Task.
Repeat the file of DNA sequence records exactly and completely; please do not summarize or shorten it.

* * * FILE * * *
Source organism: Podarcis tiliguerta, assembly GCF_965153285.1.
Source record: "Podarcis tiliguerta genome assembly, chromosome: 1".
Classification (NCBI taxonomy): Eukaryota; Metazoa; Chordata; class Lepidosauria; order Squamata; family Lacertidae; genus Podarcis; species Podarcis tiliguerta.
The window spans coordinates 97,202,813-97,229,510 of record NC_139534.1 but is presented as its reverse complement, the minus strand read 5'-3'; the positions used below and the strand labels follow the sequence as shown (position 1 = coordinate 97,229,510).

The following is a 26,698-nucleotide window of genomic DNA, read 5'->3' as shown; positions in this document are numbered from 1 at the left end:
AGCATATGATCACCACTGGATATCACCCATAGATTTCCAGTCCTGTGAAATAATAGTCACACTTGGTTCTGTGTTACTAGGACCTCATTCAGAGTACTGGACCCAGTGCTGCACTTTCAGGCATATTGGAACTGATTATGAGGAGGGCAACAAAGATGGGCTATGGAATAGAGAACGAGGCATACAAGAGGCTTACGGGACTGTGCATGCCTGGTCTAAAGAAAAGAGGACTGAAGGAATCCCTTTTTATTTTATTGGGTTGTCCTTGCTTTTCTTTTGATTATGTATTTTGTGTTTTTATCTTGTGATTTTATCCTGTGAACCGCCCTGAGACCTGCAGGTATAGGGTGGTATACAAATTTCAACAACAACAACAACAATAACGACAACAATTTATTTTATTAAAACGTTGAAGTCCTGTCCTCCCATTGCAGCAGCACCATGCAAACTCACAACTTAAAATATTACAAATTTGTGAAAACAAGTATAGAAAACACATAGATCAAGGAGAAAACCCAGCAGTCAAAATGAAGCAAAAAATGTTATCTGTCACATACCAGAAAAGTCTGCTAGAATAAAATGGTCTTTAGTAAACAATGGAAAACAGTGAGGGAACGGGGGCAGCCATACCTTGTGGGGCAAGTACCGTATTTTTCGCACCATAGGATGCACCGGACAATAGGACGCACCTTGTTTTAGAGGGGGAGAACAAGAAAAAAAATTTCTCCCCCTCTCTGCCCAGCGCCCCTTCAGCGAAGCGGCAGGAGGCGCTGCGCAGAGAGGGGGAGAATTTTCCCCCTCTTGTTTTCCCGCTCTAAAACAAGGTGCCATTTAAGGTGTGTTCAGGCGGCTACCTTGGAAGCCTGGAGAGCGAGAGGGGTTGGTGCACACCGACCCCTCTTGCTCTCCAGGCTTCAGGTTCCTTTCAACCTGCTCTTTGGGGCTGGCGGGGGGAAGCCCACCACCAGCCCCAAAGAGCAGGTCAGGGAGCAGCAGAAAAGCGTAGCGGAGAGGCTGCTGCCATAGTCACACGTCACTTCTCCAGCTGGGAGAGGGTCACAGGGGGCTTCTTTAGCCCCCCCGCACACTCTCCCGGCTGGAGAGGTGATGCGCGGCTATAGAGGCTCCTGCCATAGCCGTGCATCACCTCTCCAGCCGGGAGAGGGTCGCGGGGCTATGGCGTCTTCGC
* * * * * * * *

Source organism: Podarcis tiliguerta, assembly GCF_965153285.1.
Source record: "Podarcis tiliguerta genome assembly, chromosome: 1".
Classification (NCBI taxonomy): Eukaryota; Metazoa; Chordata; class Lepidosauria; order Squamata; family Lacertidae; genus Podarcis; species Podarcis tiliguerta.
The window spans coordinates 97,202,813-97,229,510 of record NC_139534.1 but is presented as its reverse complement, the minus strand read 5'-3'; the positions used below and the strand labels follow the sequence as shown (position 1 = coordinate 97,229,510).

The following is a 26,698-nucleotide window of genomic DNA, read 5'->3' as shown; positions in this document are numbered from 1 at the left end:
AGCATATGATCACCACTGGATATCACCCATAGATTTCCAGTCCTGTGAAATAATAGTCACACTTGGTTCTGTGTTACTAGGACCTCATTCAGAGTACTGGACCCAGTGCTGCACTTTCAGGCATATTGGAACTGATTATGAGGAGGGCAACAAAGATGGGCTATGGAATAGAGAACGAGGCATACAAGAGGCTTACGGGACTGTGCATGCCTGGTCTAAAGAAAAGAGGACTGAAGGAATCCCTTTTTATTTTATTGGGTTGTCCTTGCTTTTCTTTTGATTATGTATTTTGTGTTTTTATCTTGTGATTTTATCCTGTGAACCGCCCTGAGACCTGCAGGTATAGGGTGGTATACAAATTTCAACAACAACAACAACAATAACGACAACAATTTATTTTATTAAAACGTTGAAGTCCTGTCCTCCCATTGCAGCAGCACCATGCAAACTCACAACTTAAAATATTACAAATTTGTGAAAACAAGTATAGAAAACACATAGATCAAGGAGAAAACCCAGCAGTCAAAATGAAGCAAAAAATGTTATCTGTCACATACCAGAAAAGTCTGCTAGAATAAAATGGTCTTTAGTAAACAATGGAAAACAGTGAGGGAACGGGGGCAGCCATACCTTGTGGGGCAAGTACCGTATTTTTCGCACCATAGGATGCACCGGACAATAGGACGCACCTTGTTTTAGAGGGGGAGAACAAGAAAAAAAATTTCTCCCCCTCTCTGCCCAGCGCCCCTTCAGCGAAGCGGCAGGAGGCGCTGCGCAGAGAGGGGGAGAATTTTCCCCCTCTTGTTTTCCCGCTCTAAAACAAGGTGCCATTTAAGGTGTGTTCAGGCGGCTACCTTGGAAGCCTGGAGAGCGAGAGGGGTTGGTGCACACCGACCCCTCTTGCTCTCCAGGCTTCAGGTTCCTTTCAACCTGCTCTTTGGGGCTGGCGGGGGGAAGCCCACCACCAGCCCCAAAGAGCAGGTCAGGGAGCAGCAGAAAAGCGTAGCGGAGAGGCTGCTGCCATAGTCACACGTCACTTCTCCAGCTGGGAGAGGGTCACAGGGGGCTTCTTTAGCCCCCCCGCACACTCTCCCGGCTGGAGAGGTGATGCGCGGCTATAGAGGCTCCTGCCATAGCCGTGCATCACCTCTCCAGCCGGGAGAGGGTCGCGGGGCTATGGCGTCTTCGC